vai minha tristeza

23 February 2004

I believe in coincidences. I believe in the power of one's own mind. I believe in the ability of one to achieve one's dreams through the power of their own thought and will, not just sitting around thinking about the things they want most and the achievements they wish to accomplish, but also by making them happen, making the reality they dream reality phyiscally, to live the life you create inside your head. I believe in all of those things-I'm that guy who thinks that when something feels right, it probably is right, when things just fall together in place right before your eyes, it probably means that you're supposed to take advantage of them. I'm that guy who believes that sometimes taking risks is worth it, and that some things are worth taking risks for. I'm that guy who thinks that more often than not when people are way too passionate about all the wrong things, maybe it's time to just settle down and not worry about it. I'm the guy who clings to emotional realities, thinking back to times gone by when I pass a landmark on the way to werk in the morning or smell a specific scent, or lay my head down to sleep at night. I am that man. Admittedly it's so much harder to life the dreamed life in reality than it is to simply dream it, it's harder to put yourself out on a limb and do the things you've always dreamed of doing instead of just thinking about them and how wonderful it would be if you did get around to doing them, but there's so much more to be said for actually doing them, even if you start down that path and eventually give up on it or it leads you somewhere else. I'm optimistic that way but I try to be realistic at the same time.

I'm the kind of person who, unfortunately, does like to think about the past a great deal. It's hard to fight myself and not allow myself to move from the occassional nostalgia to being wrapped up in how things used to be, to thinking about days gone by when I drive down the road to werk that I used to drive every night years ago, to go home to a place I used to visit pretty often. It's easy to allow myself the luxury of thinking back and wondering about how things were and why, but not to allow myself the torture of getting so wrapped up in it that I don't see the beautiful things in front of me here and now. But it's what makes life so beautiful and more perfect than it's ever been, all of that is part of what makes it a little easier and oh so essential to look forward to the here and now and to what may be, because those things are bright and shiny and I like shiny things. They're here for me to take advantage of now, and if I let myself get wrapped up in the opportunities I didn't take or the emotionally charged moments of the past, I might let them slip away, and that's not really an option for me. I've always been the type of person to be nostalgic, probably because I believe that there are a lot of lessons to be learned from the things you endure, from the things you walk through and come out the other side, the happiness and the sadness and the things you wish you hadn't done and the things you're glad you did-I believe there's a lot to be gleaned from all of that and all of those experiences, but at the same time I'm a strong believer of making the best of the now, to live in the moment and not to let a single moment slip away because you'll never ever have it back, and who wants to lose days, weeks, months, years knowing that all they did in that time was lament about times further gone by?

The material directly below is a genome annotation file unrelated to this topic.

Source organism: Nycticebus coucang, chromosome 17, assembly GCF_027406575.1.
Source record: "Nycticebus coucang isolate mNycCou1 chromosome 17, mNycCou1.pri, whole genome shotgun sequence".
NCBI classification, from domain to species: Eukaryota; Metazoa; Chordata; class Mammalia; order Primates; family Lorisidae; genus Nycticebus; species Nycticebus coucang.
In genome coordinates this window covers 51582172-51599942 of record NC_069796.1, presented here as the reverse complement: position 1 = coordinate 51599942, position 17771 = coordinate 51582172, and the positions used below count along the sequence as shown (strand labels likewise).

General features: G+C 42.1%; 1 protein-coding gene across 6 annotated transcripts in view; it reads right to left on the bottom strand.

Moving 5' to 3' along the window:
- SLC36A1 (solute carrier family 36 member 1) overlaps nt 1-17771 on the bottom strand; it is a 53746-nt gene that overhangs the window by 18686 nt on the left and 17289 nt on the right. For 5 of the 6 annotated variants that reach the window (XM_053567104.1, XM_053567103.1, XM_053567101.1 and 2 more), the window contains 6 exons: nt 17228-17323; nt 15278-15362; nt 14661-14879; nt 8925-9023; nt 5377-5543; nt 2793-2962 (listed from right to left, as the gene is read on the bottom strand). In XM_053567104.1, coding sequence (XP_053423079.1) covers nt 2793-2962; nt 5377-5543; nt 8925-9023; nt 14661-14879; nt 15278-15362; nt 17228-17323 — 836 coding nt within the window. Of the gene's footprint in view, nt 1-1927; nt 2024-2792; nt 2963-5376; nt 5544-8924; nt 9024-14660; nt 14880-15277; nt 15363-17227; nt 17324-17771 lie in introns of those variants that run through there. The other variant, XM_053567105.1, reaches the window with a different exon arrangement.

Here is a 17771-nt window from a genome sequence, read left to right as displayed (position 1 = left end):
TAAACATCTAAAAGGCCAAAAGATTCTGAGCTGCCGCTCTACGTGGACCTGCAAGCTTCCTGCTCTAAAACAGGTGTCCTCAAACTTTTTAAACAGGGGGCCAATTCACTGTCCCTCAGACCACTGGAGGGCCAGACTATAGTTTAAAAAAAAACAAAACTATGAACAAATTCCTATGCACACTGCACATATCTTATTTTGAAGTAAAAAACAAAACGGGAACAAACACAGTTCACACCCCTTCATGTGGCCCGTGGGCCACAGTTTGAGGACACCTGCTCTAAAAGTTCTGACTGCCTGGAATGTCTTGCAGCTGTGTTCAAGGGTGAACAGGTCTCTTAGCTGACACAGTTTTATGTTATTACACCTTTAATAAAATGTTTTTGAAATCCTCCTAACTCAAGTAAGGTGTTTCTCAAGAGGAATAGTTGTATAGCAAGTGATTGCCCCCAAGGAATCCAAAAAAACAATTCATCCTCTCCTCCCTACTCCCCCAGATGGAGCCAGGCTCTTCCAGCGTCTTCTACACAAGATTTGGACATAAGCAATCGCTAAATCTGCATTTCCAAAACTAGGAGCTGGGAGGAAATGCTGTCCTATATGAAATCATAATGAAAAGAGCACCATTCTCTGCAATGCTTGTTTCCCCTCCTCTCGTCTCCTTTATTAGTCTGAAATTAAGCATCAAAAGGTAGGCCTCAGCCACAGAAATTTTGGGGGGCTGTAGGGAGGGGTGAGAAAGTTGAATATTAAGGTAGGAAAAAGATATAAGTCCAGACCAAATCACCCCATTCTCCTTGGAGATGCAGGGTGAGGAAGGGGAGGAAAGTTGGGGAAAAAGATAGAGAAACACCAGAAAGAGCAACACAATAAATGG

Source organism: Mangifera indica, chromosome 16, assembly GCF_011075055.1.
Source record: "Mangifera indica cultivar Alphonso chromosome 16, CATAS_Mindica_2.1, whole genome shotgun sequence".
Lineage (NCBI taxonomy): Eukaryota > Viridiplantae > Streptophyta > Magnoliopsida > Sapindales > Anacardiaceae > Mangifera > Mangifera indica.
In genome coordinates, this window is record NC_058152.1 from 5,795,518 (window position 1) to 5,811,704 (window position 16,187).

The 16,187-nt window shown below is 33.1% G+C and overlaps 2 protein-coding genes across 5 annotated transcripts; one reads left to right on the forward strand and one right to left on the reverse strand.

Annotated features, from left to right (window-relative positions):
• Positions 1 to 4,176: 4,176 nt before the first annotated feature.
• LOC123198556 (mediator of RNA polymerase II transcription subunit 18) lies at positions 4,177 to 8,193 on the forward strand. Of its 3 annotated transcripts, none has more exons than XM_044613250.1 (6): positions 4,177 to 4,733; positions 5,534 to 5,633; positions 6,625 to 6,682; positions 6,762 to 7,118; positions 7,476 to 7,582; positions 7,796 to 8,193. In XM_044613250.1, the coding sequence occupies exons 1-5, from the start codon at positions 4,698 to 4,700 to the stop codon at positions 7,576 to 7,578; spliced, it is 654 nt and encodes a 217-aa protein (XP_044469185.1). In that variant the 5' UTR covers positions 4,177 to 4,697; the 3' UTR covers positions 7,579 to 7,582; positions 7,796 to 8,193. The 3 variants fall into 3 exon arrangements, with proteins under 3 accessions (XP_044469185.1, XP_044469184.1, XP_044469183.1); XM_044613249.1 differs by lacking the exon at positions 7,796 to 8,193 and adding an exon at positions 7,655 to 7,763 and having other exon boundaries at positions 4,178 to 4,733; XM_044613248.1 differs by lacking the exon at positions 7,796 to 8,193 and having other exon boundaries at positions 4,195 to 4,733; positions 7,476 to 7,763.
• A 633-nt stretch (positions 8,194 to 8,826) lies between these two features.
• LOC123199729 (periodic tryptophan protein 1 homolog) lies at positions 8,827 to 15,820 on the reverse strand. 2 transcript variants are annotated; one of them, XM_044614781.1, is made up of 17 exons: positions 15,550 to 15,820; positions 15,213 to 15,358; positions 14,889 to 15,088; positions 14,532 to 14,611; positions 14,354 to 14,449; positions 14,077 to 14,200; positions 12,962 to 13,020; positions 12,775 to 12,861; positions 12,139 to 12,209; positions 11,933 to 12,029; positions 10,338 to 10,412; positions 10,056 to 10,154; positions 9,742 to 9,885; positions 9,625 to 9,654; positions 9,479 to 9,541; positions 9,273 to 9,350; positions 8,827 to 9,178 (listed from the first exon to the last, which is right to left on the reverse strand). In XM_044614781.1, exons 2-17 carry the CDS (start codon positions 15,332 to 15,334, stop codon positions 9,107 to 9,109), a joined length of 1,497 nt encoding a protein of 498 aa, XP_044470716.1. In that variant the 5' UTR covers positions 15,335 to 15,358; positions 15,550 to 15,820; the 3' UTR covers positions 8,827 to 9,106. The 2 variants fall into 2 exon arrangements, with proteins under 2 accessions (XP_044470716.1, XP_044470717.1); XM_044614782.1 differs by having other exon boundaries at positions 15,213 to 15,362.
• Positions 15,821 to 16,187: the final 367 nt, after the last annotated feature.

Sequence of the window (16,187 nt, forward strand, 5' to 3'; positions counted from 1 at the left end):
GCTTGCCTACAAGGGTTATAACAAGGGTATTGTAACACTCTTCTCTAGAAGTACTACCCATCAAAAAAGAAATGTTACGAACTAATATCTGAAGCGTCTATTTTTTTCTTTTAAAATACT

So off I go, thinking about where to go from here. The first goal is to take my life back from the clock-I have a hefty commute in the morning and a good long werkday where I do some really good work for some really good people but I spend a good chunk of that day doing all but nothing, and I'm tired of rushing from here to there, not being mindful of the things around me from the trees that grow on the side of the road to that itchiness in my throat that tells me I'm thirsty to the birds soaring in the near-springtime sky. I remember when I was in college and walking from class to class I noticed that there were so many people around me walking, all of them walking with their heads down, looking so depressed, looking so weary, looking so ho-hum, and I looked down at the plain, dirty concrete and saw nothing of interest that could have captured these people's attention, so instead I turned my attention to the broad blue sky overhead, teeming with birds and clouds and trails from jetplanes, majestic in it's dome-like beauty, a huge sphere of blue with me at the very center, enough to make me dizzy in it's awesomeness, and I loved every moment of it, loved every moment of that slightly dizzy feeling you get when you lose a little balance and at the same time feel like you're the center of all being, and you realize that as far as you're concerned that's exactly what you are-you are the center, you're it, that's all you are but all you are is everything. I don't want to be one of those people, I don't want to look at the ground, I want to see the sky.